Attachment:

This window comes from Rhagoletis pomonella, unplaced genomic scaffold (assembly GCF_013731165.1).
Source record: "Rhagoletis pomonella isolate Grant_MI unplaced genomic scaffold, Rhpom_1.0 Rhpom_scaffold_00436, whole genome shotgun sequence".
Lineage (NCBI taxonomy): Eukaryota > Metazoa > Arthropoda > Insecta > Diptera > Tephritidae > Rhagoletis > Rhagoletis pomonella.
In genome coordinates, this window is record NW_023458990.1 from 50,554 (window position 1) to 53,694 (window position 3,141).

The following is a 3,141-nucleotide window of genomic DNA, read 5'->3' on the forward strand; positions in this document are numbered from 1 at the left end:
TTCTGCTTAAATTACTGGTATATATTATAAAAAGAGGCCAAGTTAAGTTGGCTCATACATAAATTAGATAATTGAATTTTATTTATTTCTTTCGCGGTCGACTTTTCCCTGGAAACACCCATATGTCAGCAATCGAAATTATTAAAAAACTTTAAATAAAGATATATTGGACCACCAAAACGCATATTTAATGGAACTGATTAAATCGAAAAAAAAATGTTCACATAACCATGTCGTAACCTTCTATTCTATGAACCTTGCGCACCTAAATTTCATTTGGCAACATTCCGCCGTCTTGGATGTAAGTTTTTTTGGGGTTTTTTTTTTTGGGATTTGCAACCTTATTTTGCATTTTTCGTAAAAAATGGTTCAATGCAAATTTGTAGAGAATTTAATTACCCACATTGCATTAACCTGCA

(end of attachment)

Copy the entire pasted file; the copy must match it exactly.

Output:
This window comes from Rhagoletis pomonella, unplaced genomic scaffold (assembly GCF_013731165.1).
Source record: "Rhagoletis pomonella isolate Grant_MI unplaced genomic scaffold, Rhpom_1.0 Rhpom_scaffold_00436, whole genome shotgun sequence".
Lineage (NCBI taxonomy): Eukaryota > Metazoa > Arthropoda > Insecta > Diptera > Tephritidae > Rhagoletis > Rhagoletis pomonella.
In genome coordinates, this window is record NW_023458990.1 from 50,554 (window position 1) to 53,694 (window position 3,141).

The following is a 3,141-nucleotide window of genomic DNA, read 5'->3' on the forward strand; positions in this document are numbered from 1 at the left end:
TTCTGCTTAAATTACTGGTATATATTATAAAAAGAGGCCAAGTTAAGTTGGCTCATACATAAATTAGATAATTGAATTTTATTTATTTCTTTCGCGGTCGACTTTTCCCTGGAAACACCCATATGTCAGCAATCGAAATTATTAAAAAACTTTAAATAAAGATATATTGGACCACCAAAACGCATATTTAATGGAACTGATTAAATCGAAAAAAAAATGTTCACATAACCATGTCGTAACCTTCTATTCTATGAACCTTGCGCACCTAAATTTCATTTGGCAACATTCCGCCGTCTTGGATGTAAGTTTTTTTGGGGTTTTTTTTTTTGGGATTTGCAACCTTATTTTGCATTTTTCGTAAAAAATGGTTCAATGCAAATTTGTAGAGAATTTAATTACCCACATTGCATTAACCTGCA